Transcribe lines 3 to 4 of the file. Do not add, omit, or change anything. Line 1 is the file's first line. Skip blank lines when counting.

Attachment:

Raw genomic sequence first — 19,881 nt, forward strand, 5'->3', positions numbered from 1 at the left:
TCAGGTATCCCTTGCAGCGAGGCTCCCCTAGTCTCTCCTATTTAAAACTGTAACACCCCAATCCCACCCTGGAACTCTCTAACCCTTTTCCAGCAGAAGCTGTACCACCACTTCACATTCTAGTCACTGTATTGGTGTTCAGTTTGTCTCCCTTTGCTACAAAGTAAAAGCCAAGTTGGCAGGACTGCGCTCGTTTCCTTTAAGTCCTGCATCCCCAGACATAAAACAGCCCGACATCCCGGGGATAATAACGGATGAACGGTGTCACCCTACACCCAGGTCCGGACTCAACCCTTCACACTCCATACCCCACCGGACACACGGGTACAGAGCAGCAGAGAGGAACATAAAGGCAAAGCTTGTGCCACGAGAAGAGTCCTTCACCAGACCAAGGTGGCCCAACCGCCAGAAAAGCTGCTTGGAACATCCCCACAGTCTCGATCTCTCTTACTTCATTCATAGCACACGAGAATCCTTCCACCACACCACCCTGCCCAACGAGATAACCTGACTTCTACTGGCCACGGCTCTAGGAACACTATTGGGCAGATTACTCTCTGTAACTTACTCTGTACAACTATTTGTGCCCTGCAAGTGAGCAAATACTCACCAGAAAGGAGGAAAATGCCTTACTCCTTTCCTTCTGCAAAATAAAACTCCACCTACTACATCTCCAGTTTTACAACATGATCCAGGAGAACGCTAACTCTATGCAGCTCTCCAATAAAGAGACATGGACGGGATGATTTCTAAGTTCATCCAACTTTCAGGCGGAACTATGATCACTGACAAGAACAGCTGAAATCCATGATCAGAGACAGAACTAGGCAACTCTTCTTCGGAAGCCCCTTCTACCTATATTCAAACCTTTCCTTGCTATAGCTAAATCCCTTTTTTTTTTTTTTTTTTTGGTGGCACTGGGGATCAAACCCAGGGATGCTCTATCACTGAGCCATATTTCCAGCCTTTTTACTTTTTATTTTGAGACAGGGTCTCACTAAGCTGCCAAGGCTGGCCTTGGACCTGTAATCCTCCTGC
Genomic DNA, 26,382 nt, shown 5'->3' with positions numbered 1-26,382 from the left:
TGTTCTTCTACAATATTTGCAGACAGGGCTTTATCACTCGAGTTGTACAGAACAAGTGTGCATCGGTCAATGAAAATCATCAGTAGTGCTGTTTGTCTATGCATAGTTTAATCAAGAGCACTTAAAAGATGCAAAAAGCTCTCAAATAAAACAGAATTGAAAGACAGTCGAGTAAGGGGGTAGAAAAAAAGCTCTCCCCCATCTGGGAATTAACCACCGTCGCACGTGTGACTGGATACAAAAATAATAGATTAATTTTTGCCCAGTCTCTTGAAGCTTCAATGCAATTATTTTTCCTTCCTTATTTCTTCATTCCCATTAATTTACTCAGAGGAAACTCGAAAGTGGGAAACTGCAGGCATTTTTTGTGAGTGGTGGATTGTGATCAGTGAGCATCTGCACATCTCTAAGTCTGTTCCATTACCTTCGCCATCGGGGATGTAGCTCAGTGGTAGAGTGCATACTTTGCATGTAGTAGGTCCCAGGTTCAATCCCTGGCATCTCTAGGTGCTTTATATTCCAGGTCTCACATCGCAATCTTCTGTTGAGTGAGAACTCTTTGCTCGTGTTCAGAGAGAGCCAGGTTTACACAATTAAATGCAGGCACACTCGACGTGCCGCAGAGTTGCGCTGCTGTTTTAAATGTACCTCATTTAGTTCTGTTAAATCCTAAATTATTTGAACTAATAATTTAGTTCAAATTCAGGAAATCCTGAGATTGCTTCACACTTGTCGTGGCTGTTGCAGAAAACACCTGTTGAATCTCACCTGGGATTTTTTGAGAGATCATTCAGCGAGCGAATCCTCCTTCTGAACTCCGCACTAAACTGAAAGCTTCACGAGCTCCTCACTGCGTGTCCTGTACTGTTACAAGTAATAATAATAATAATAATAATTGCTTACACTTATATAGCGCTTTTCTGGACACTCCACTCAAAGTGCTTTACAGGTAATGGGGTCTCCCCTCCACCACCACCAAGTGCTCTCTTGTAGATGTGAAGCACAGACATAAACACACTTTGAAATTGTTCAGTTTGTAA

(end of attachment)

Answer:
Genomic DNA, 26,382 nt, shown 5'->3' with positions numbered 1-26,382 from the left:
TGTTCTTCTACAATATTTGCAGACAGGGCTTTATCACTCGAGTTGTACAGAACAAGTGTGCATCGGTCAATGAAAATCATCAGTAGTGCTGTTTGTCTATGCATAGTTTAATCAAGAGCACTTAAAAGATGCAAAAAGCTCTCAAATAAAACAGAATTGAAAGACAGTCGAGTAAGGGGGTAGAAAAAAAGCTCTCCCCCATCTGGGAATTAACCACCGTCGCACGTGTGACTGGATACAAAAATAATAGATTAATTTTTGCCCAGTCTCTTGAAGCTTCAATGCAATTATTTTTCCTTCCTTATTTCTTCATTCCCATTAATTTACTCAGAGGAAACTCGAAAGTGGGAAACTGCAGGCATTTTTTGTGAGTGGTGGATTGTGATCAGTGAGCATCTGCACATCTCTAAGTCTGTTCCATTACCTTCGCCATCGGGGATGTAGCTCAGTGGTAGAGTGCATACTTTGCATGTAGTAGGTCCCAGGTTCAATCCCTGGCATCTCTAGGTGCTTTATATTCCAGGTCTCACATCGCAATCTTCTGTTGAGTGAGAACTCTTTGCTCGTGTTCAGAGAGAGCCAGGTTTACACAATTAAATGCAGGCACACTCGACGTGCCGCAGAGTTGCGCTGCTGTTTTAAATGTACCTCATTTAGTTCTGTTAAATCCTAAATTATTTGAACTAATAATTTAGTTCAAATTCAGGAAATCCTGAGATTGCTTCACACTTGTCGTGGCTGTTGCAGAAAACACCTGTTGAATCTCACCTGGGATTTTTTGAGAGATCATTCAGCGAGCGAATCCTCCTTCTGAACTCCGCACTAAACTGAAAGCTTCACGAGCTCCTCACTGCGTGTCCTGTACTGTTACAAGTAATAATAATAATAATAATAATTGCTTACACTTATATAGCGCTTTTCTGGACACTCCACTCAAAGTGCTTTACAGGTAATGGGGTCTCCCCTCCACCACCACCAAGTGCTCTCTTGTAGATGTGAAGCACAGACATAAACACACTTTGAAATTGTTCAGTTTGTAA